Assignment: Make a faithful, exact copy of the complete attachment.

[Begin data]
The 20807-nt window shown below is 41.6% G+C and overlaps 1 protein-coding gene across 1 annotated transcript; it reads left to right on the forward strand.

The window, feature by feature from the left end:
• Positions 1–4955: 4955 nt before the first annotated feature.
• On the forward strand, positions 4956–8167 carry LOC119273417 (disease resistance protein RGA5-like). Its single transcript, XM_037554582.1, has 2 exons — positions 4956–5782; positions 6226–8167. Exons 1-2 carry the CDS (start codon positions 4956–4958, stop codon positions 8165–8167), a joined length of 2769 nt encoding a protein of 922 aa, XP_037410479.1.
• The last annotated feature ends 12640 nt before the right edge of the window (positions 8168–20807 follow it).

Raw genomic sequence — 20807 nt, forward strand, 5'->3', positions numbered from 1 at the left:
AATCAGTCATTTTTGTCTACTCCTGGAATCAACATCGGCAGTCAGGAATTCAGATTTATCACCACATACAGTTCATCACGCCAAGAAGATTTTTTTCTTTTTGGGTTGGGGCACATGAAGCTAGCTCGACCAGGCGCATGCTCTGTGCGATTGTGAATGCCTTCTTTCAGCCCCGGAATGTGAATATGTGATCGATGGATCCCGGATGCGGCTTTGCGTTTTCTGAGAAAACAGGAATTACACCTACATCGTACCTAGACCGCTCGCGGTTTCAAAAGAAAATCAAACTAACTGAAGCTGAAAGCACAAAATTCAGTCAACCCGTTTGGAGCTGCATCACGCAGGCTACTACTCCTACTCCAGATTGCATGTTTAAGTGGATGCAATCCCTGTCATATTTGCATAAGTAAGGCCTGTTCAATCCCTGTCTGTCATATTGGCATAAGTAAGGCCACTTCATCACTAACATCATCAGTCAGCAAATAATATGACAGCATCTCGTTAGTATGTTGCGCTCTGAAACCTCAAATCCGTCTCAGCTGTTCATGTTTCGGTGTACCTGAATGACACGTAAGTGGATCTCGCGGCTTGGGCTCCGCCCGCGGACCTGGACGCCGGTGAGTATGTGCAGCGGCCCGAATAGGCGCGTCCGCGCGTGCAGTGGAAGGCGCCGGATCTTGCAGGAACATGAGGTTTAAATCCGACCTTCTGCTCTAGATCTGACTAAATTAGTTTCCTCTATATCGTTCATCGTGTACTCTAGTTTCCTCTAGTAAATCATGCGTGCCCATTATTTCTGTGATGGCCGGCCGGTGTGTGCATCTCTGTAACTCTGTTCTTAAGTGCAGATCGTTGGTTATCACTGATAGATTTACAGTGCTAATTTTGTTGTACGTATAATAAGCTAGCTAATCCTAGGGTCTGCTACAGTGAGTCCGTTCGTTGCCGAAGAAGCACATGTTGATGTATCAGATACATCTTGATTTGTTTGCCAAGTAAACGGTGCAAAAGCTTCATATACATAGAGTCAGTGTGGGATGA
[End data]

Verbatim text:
The 20807-nt window shown below is 41.6% G+C and overlaps 1 protein-coding gene across 1 annotated transcript; it reads left to right on the forward strand.

The window, feature by feature from the left end:
• Positions 1–4955: 4955 nt before the first annotated feature.
• On the forward strand, positions 4956–8167 carry LOC119273417 (disease resistance protein RGA5-like). Its single transcript, XM_037554582.1, has 2 exons — positions 4956–5782; positions 6226–8167. Exons 1-2 carry the CDS (start codon positions 4956–4958, stop codon positions 8165–8167), a joined length of 2769 nt encoding a protein of 922 aa, XP_037410479.1.
• The last annotated feature ends 12640 nt before the right edge of the window (positions 8168–20807 follow it).

Raw genomic sequence — 20807 nt, forward strand, 5'->3', positions numbered from 1 at the left:
AATCAGTCATTTTTGTCTACTCCTGGAATCAACATCGGCAGTCAGGAATTCAGATTTATCACCACATACAGTTCATCACGCCAAGAAGATTTTTTTCTTTTTGGGTTGGGGCACATGAAGCTAGCTCGACCAGGCGCATGCTCTGTGCGATTGTGAATGCCTTCTTTCAGCCCCGGAATGTGAATATGTGATCGATGGATCCCGGATGCGGCTTTGCGTTTTCTGAGAAAACAGGAATTACACCTACATCGTACCTAGACCGCTCGCGGTTTCAAAAGAAAATCAAACTAACTGAAGCTGAAAGCACAAAATTCAGTCAACCCGTTTGGAGCTGCATCACGCAGGCTACTACTCCTACTCCAGATTGCATGTTTAAGTGGATGCAATCCCTGTCATATTTGCATAAGTAAGGCCTGTTCAATCCCTGTCTGTCATATTGGCATAAGTAAGGCCACTTCATCACTAACATCATCAGTCAGCAAATAATATGACAGCATCTCGTTAGTATGTTGCGCTCTGAAACCTCAAATCCGTCTCAGCTGTTCATGTTTCGGTGTACCTGAATGACACGTAAGTGGATCTCGCGGCTTGGGCTCCGCCCGCGGACCTGGACGCCGGTGAGTATGTGCAGCGGCCCGAATAGGCGCGTCCGCGCGTGCAGTGGAAGGCGCCGGATCTTGCAGGAACATGAGGTTTAAATCCGACCTTCTGCTCTAGATCTGACTAAATTAGTTTCCTCTATATCGTTCATCGTGTACTCTAGTTTCCTCTAGTAAATCATGCGTGCCCATTATTTCTGTGATGGCCGGCCGGTGTGTGCATCTCTGTAACTCTGTTCTTAAGTGCAGATCGTTGGTTATCACTGATAGATTTACAGTGCTAATTTTGTTGTACGTATAATAAGCTAGCTAATCCTAGGGTCTGCTACAGTGAGTCCGTTCGTTGCCGAAGAAGCACATGTTGATGTATCAGATACATCTTGATTTGTTTGCCAAGTAAACGGTGCAAAAGCTTCATATACATAGAGTCAGTGTGGGATGA